Every major theme and turning point is included, but most of them are in matchstick drawings instead of fleshed out drama. For example, the battle room scenes are well done from a production standpoint. But there are not many of those scenes. The development of Ender’s skills and leadership is compressed to a mishmash, with one battle against other teams mashing together several battles in the book, simply extracting key scenes from each one. The result feels disconnected and contrived.
When the script does depart from the book, it’s done badly. They obviously wanted the character of Petra in that major battle room scene, so they contrived a sprained ankle by a team member and a dispensation from Graff to get her there. But just before that, it’s explained that Ender’s team is a bunch of misfits anyway. At that point, Petra doesn’t have her own army, so why not just put her in Ender’s and skip the contrivance? That’s the kind of spackling over a problem that makes a movie adaptation smooth.
The final battle is fairly well done. The set for it was perfect, and the use of holographic technology and gestures was as good as any movie I’ve ever seen.
Then that was spoiled with a heavy handed resolution about the battle being real instead of a simulation. That entire part of the movie bends over backwards to slap people in the face with the supposed peaceful nature of the buggers, and how terribly awful it was to kill all of them. As the book made clear, they started the conflict and killed many millions of people. When the survival of one’s species is on the line, giving the benefit of the doubt to an enemy who attacked first is mushy, politically correct sillyness.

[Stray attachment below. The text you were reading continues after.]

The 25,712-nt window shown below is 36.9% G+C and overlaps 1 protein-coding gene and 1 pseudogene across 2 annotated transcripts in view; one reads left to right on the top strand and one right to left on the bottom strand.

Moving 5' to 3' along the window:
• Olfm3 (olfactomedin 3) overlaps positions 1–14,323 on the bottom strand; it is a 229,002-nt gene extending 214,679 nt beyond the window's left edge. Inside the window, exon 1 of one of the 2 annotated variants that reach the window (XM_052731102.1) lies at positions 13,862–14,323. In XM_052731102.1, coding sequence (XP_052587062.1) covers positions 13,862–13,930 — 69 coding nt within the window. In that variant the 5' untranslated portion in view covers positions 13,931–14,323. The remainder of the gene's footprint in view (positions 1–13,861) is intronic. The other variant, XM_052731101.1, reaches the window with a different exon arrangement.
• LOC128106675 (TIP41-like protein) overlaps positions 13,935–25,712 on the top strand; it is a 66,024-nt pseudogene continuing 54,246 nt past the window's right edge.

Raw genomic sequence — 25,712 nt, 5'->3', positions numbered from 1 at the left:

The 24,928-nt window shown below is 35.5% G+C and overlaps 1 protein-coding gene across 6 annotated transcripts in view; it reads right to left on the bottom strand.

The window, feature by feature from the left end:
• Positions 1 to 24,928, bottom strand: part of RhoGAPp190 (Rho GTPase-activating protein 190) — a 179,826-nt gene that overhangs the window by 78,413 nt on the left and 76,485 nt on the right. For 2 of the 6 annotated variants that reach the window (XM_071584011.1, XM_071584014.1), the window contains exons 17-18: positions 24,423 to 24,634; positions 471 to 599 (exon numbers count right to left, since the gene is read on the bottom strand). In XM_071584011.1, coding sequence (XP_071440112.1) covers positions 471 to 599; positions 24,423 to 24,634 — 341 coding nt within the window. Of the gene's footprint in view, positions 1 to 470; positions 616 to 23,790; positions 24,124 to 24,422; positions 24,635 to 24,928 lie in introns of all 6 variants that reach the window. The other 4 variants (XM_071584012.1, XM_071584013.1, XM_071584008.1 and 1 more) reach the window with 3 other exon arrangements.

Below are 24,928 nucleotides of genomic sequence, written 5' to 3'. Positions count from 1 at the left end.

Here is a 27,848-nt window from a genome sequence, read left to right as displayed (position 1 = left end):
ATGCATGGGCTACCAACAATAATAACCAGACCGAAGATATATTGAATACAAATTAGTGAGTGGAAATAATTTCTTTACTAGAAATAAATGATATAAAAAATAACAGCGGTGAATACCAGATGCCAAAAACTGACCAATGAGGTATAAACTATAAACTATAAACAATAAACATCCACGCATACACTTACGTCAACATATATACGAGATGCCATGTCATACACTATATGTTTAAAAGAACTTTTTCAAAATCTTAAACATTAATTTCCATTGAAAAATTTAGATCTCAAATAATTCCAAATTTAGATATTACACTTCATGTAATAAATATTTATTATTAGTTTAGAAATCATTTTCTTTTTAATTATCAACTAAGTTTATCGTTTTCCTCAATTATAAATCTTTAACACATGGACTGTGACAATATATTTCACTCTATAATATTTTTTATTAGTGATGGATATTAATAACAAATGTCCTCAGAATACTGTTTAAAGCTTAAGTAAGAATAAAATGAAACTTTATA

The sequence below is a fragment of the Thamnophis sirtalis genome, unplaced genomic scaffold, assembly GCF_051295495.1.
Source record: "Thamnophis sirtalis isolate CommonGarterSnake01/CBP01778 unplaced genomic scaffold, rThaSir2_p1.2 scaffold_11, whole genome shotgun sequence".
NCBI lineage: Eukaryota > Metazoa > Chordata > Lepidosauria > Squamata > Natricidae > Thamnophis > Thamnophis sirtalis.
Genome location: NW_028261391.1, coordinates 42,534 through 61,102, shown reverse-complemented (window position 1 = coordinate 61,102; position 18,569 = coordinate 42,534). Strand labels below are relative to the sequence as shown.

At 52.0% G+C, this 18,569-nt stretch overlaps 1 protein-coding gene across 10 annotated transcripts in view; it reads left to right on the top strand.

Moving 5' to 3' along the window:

Casting is reasonably good. They apparently wanted the gruff version of Harrison Ford here, so that’s what they got the entire movie. They could have done lots worse for the role of Graff. Ben Kingsley was fine as Mazer Rackham.
Most of the kids are good enough to get by. The actress in the role of Petra turned in a good performance, but she looked too soft for my vision of Petra. Plus, she resembled the actress playing Valentine enough that I got confused at least once about which one Ender was talking to.
I have no idea if the kid playing Bean is any good, because they didn’t give him enough of a part to find out. I realize the story had to focus on Ender, and Bean was pushed to the background to allow that. It still grated on me to see one of my favorite characters reduced to wallpaper.
Bottom line: this movie isn’t awful, but it isn’t great either. As I said, if you really liked the book, you’ll probably want to see the movie at some point. You probably won’t be shouting at the screen in rage the way I did at Starship Troopers. But unless you liked it better than I did, you won’t be watching it twice.
And while I have your attention, Bill Quick is doing one of his very infrequent fund-raisers. Give him a hand if you can. Besides being one of the strongest voices for liberty on the Interwebs, he also loves Dale’s auto reviews.